World Stadium Index looks at the stadium legacy for the Euro 2012
The National Stadium in Warsaw, Poland. Photo: Colourbox
14.06.2012By Katja Høiriis
The Euro 2012 kicked off last Friday, and so far the stadiums built for the event in Poland and Ukraine has provided a nice setting for the first exiting matches of the group stages. But when the tournament has found its final winner, will the $3 bn spending on stadiums still prove to be worth the investment?
Play the Game’s report ‘the World Stadium Index’ has analysed 75 stadiums built or renovated for mega-events between, and use different factors to conclude whether a specific stadium has turned out to be a profitable investment put to regular use or a rarely visited venue draining money from the owners’ pockets. The report has taken a preliminary look at the future prospects for the eight Euro 2012 stadiums looking at the investment and the proposed anchor tenants for the venues.
Disregarding all other spendings for the Euro 2012,, the two countries have spent about $3 bn on stadiums alone. This amounts to three times as much as in Portugal up to the Euro 2004. With the massive amounts of money spent on these stadiums, Poland and Ukraine run the risk that many of the venues will become heavy financial burdens for the host cities in the future.
The Olympic National Sports Complex in Kiev, Ukraine, was the most expensive of the eight stadiums and is, along with the National Stadium in Warsaw, Poland, the stadium with the most uncertain future. This prediction in the report is based on the lack of a proper anchor tenant.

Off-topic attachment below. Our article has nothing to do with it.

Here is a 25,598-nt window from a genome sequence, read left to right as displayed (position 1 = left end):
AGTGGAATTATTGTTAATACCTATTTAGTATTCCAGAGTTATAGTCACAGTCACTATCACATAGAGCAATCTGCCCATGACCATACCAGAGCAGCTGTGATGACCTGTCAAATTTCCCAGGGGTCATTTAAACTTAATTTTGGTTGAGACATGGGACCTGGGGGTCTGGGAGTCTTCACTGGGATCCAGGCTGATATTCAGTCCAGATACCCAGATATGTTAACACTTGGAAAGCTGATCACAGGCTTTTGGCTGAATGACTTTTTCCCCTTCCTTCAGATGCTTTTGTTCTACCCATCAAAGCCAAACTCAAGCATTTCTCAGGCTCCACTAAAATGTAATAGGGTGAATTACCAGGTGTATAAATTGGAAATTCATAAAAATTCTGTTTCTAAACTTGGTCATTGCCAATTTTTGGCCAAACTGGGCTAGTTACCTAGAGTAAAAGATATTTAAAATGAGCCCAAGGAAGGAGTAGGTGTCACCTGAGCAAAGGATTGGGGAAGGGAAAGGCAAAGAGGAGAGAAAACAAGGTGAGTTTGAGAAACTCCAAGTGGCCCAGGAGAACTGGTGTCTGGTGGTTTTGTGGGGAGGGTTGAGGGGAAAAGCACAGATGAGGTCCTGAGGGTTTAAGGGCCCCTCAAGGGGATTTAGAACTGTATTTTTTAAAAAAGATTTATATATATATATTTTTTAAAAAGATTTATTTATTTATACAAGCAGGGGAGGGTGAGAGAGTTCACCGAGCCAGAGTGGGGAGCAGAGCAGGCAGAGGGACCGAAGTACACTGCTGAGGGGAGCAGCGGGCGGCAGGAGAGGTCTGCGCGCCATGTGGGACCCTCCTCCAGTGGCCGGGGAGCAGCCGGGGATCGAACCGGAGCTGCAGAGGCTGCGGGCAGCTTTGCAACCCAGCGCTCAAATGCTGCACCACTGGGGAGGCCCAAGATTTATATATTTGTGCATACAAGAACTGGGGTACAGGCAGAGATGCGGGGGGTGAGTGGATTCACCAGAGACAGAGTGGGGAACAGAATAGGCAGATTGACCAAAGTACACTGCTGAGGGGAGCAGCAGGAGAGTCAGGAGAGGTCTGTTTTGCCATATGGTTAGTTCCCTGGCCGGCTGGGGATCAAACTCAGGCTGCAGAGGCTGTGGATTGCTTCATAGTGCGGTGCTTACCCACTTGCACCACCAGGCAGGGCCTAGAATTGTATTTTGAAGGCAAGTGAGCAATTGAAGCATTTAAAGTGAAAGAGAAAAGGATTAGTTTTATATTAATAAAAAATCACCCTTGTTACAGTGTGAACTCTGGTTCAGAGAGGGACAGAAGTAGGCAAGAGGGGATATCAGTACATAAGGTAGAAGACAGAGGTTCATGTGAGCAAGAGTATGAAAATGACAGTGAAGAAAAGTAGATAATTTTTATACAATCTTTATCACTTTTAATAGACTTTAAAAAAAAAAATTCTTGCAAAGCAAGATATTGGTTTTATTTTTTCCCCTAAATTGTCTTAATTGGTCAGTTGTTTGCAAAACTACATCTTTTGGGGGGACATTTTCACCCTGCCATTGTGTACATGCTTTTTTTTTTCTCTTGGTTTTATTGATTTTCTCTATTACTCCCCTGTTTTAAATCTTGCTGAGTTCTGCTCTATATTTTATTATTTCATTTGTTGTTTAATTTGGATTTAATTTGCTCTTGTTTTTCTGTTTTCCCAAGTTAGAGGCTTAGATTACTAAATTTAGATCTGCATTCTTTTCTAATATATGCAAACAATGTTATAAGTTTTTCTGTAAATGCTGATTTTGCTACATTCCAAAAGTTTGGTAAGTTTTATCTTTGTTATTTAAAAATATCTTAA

In Warsaw, the two major teams have smaller and more suitable stadiums as their home grounds so it will be necessary for the stadium to host several events, in addition to the matches of the Polish national team, to be financially sustainable.
The Olympic National Sports Complex in Kiev has an anchor tenant in FC Dynamo Kyiv with relatively high attendance figures, but calculated against the capacity of the stadium it will take an increased amount of spectators to fill the stadium more than a few times a year, which is necessary if the stadium is to be financially sustainable and independent of other events.
While six of the stadiums built for the Euro 2012 are publicly funded, two are built using private investors. The two Ukrainian stadiums, the Donbas Arena in Donetsk and the Sports Complex Oblast Metalist in Kharkiv, are both mainly privately funded and the future looks brighter for these venues, concludes the report. Both stadiums have anchor tenants that had good attendance figures last season proving that there is a local sporting demand in both cities which justifies the building of the two stadiums.
“It is, however, obvious that several of the other UEFA Euro 2012 venues were built to meet the requirements of UEFA and that the current local sporting situation in each host city not has been taken into account” concludes Jens Alm, author of the World Stadium Index in the article ‘UEFA Euro 2012 – lasting legacy or a ‘New Portugal’?’
Here he also discusses the responsibilities of UEFA in making sure that its demands regarding stadiums aren’t pushing host countries into financial ruin.
Read the article by Jens Alm here
Read the complete analysis of the Euro 2012 stadiums and their legacy in the World Stadium Index here
Go to Play the Game’s theme page dedicated to the report, where you can find more information on the study of mega-event stadiums, download specific chapters from the report or read other articles from Play the Game regarding mega-event stadiums and their legacies.